‘Can he really take us to Spain ?’

‘I will come at eight, be ready.’

Omar sounded completely at ease about the whole enterprise, but it seemed highly likely we would be stopped on the road north, trying to leave Morocco, or by a patrol boat in the Strait of Gibraltar.

Jess was surprisingly upbeat when I told her, as if this plan to hoodwink the authorities and escape the country was some kind of elaborate party game. She was also reassured in a strange way by hearing of the death of Omar’s son, which proved that this policeman deserved to meet a violent end himself.

‘He’s coming at eight, that means we have some more time to explore.’

‘We need to keep a low profile.’

‘Did Omar say if the police had linked his death to us ?’

‘Not yet, but they’re bound to consider all the people who stayed at our hotel in Taroudannt.’

‘I’ve always wanted to visit the Jardin Majorelle’ Jess said with enthusiasm.

‘I suppose that is out of the way, if we’re careful.’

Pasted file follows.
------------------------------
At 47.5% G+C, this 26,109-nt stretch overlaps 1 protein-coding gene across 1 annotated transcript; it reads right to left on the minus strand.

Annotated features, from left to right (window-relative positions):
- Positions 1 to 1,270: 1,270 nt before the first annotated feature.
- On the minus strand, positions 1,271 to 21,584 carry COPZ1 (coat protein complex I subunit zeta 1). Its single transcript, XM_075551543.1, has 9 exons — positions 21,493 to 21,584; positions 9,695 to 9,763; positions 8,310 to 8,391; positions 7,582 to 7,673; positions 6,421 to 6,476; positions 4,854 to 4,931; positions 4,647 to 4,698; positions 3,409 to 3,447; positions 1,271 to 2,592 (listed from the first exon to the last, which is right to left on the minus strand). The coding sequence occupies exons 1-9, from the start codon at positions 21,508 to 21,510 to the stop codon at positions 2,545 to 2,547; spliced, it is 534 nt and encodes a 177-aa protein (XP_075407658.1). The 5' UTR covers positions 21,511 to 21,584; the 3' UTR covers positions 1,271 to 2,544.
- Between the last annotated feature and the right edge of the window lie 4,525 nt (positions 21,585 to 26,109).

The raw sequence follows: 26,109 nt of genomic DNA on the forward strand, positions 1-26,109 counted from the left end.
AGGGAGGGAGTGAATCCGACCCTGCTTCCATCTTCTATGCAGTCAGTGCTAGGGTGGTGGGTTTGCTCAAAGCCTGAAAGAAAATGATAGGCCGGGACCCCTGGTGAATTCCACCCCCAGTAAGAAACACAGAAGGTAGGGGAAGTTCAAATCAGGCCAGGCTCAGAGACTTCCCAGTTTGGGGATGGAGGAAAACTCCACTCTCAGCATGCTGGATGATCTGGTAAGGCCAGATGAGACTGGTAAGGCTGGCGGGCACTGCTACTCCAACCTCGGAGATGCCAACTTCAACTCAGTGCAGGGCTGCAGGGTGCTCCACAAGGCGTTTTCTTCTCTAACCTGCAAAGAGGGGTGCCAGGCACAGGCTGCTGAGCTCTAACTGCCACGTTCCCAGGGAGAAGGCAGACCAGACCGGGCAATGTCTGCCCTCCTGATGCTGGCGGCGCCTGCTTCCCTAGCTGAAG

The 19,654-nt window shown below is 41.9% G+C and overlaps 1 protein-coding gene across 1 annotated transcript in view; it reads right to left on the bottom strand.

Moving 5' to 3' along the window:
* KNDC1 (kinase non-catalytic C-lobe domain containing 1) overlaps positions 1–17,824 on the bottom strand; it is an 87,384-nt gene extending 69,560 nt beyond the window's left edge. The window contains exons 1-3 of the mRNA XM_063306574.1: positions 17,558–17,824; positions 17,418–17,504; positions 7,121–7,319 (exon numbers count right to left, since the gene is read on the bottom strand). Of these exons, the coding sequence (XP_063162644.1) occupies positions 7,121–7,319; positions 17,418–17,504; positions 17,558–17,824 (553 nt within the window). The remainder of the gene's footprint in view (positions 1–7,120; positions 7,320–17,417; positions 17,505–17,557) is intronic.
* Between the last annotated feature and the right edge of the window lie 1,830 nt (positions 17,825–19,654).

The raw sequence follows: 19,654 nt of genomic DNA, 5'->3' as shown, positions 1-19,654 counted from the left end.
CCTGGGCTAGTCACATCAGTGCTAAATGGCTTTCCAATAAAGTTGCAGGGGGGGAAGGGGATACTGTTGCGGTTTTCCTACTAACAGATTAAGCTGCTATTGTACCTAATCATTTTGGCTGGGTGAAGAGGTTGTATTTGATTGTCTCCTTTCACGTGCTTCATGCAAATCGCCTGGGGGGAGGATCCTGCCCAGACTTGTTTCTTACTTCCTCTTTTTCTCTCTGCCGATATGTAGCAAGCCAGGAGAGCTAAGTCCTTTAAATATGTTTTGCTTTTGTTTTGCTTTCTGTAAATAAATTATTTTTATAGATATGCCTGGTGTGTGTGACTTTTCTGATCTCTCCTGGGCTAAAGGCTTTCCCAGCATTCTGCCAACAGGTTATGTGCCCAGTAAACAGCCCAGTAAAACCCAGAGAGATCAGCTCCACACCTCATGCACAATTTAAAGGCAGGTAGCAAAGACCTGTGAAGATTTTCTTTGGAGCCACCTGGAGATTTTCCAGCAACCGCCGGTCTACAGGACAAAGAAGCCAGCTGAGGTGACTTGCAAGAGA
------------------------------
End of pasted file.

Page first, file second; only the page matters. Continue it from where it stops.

‘Can we go in a calÄ“che ? I prefer horses to cars.’

It was good to see some brightness back in her eyes; Omar had at least given us some hope, despite the serious challenges ahead.

Friday, 6 November 2009


It was a struggle to reach our riad in Marrakech because the passages and alleyways were so cluttered with rubbish, and people coming and going from the market. The area did not look promising at all, and some kids even threw stones as we finally arrived at the solid wooden doors of our accommodation.

The transformation from the outer world to an inner space of serenity and luxury was extraordinary, and we were quickly made welcome with some chilled fruit juice. The layout was very similar to the riad in Essaouira, with a central courtyard open to the sky and several floors with balconies overlooking a modest fountain.

We had been given more or less the whole first floor of the beautifully renovated building, and there was no sign of other guests, though they were perhaps out exploring the city.

‘Let’s try and get a little rest Jess, we can go out later.’

‘We need to think about getting out of this bloody country.’

‘I know, it’s just that I’m not keen on the airport option, the security was so tight there.’